There may have been a burst of optimism among the nation’s corporate community following the election of President Donald Trump, but that optimism appears to be waning, as businesses of all sizes take a wait-and-see approach to their finances.
Recent research from the National Federation of Independent Businesses found “frustration over gridlock in Washington” has diminished small business confidence. Now, new data from the Association for Financial Professionals (AFP) suggests the same is happening with mid-market and large corporate finance enterprises. According to AFP Vice President and Chief Operating Officer Jeff Glenzer, CTP, and Director of Survey Research Mariam Lamech, the acceleration of cash hoarding can have some adverse effects on the national economy.
The Association for Financial Professionals released its Corporate Cash Indicators report for Q2 this week, with data signaling faster-than-expected accumulation of cash among the nation’s companies. Researchers attributed the trend to political gridlock and regulatory uncertainty, forcing corporate finance companies to hold onto mounting piles of cash reserves.
“I don’t think we were particularly surprised, because we saw this trend starting last quarter,” explained Jeff Glenzer. “There was a brief period following the election where business leaders showed optimism that gridlock would be broken, and some policies that were viewed as business-friendly would gain some momentum.”
But AFP data from Q1 showed that optimism has waned, and as political gridlock continues, or even worsens, reluctance to spend continues.
“The cautiousness and anxiety, as the months go by, continue,” added Lamech, “and businesses are building up cash reserves very quickly. Going into the summer months, they’re not showing any signs of wanting to spend.”
The Q2 Corporate Cash Indicators Report revealed news that 41 percent of organizations said they held larger cash and short-term investment balances by the end of Q2 2017 than they did at the end of Q1. That’s compared to a quarter that said they reduced their cash holdings over the last three months.
Thirty-seven percent said their cash balances are higher now than they were this time last year, and nearly a third said they plan to expand cash and short-term investment balances in the coming quarter, too, according to the AFP.
Glenzer said the survey covers businesses in the mid-market range all the way up to some of the largest companies in the U.S., so there is a lot of cash hoarding. According to the executive, this means a lot of money that could otherwise be spent on investing in the national economy.
“If companies aren’t comfortable spending cash, it means they’re not hiring, they’re not investing in new factories, they’re not investing in modernizing their equipment,” he said, adding that “fear of the unknown,” both regulatory and geopolitical, are exacerbating the trend, as is a “lack of compelling economic opportunities for many companies.”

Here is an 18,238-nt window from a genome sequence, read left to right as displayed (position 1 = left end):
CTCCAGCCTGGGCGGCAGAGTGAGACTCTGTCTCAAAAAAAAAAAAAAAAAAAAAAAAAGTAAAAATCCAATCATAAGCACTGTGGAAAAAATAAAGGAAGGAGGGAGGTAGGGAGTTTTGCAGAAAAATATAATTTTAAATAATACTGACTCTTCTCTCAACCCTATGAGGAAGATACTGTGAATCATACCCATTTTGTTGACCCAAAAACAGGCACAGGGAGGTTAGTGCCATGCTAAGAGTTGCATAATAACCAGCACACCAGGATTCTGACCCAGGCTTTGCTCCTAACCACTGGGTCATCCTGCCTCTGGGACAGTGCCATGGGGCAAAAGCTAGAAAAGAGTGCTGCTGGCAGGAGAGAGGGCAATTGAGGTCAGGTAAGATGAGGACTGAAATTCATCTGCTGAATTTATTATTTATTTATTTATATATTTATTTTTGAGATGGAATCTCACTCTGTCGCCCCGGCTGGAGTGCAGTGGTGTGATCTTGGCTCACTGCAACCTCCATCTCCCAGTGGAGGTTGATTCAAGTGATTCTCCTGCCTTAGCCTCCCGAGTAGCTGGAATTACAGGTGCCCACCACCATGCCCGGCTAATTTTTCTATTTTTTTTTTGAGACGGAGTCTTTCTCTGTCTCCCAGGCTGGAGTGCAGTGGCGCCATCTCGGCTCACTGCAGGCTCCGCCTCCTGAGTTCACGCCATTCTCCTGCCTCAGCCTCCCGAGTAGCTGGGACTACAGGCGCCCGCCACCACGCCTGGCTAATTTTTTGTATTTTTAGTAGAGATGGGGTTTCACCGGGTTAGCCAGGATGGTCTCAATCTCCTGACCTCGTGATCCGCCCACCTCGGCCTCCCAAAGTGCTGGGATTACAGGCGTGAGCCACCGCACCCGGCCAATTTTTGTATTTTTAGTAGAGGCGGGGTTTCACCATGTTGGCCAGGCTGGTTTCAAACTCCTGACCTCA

“If companies start deploying their cash, and if they do so efficiently, it can really drive accelerated economic growth,” he noted.
But according to Glenzer, that doesn’t mean finance corporates are in the wrong for stashing money.
“Our members are doing the prudent thing, which is to be cautious in a very uncertain environment,” he said.
“What I hope and wish for — though I’m not sure I really believe it will happen — is that the people who are making or not making the policies that would encourage companies to invest in growth will take this as a sign they need to act,” he continued. “They need to work together to move forward.”
Political risk is hardly a new concept for CFOs and corporate treasurers, he said. But it is one of the most difficult factors to handle.
“One of the things corporate finance professionals have the hardest time dealing with is uncertainty driven by political behaviors,” Glenzer said. “Finance professionals deal with risk every day; that’s what they do. But the type of risk that flows out of Washington is not the type of risk that is easy to manage.”
The AFP isn’t the first company to note the impact political gridlock has on the health of U.S. companies, nor are they the first to point out the wait-and-see approach businesses tend to deploy these days. But both Lamech and Glenzer said there can be some good to come of this.
For Lamech, the data may be helpful to CFOs and treasurers to understand that they are not alone in their practice of building up cash reserves.
“It’s an indicator to say, ‘See, there are others like us in the same boat,’” she said. “That may bring some comfort.”
On an even broader scale, the cash hoarding data could actually be cause for optimism, added Glenzer.
“I think there’s great opportunity in this data as well,” he said, “in the sense that if Washington both on the legislative and regulatory side can start addressing some of these issues and [can start] giving a higher degree of certainty about the future of things like taxes, there is a great amount of capital that can be unleashed to really accelerate economic growth for the good of the economy.”
“The negative side to this is they aren’t doing that en masse,” he continued. “Yet, the positive side is there is a great reward waiting at the end of this if we show some positive movement on the legislative and regulatory front.”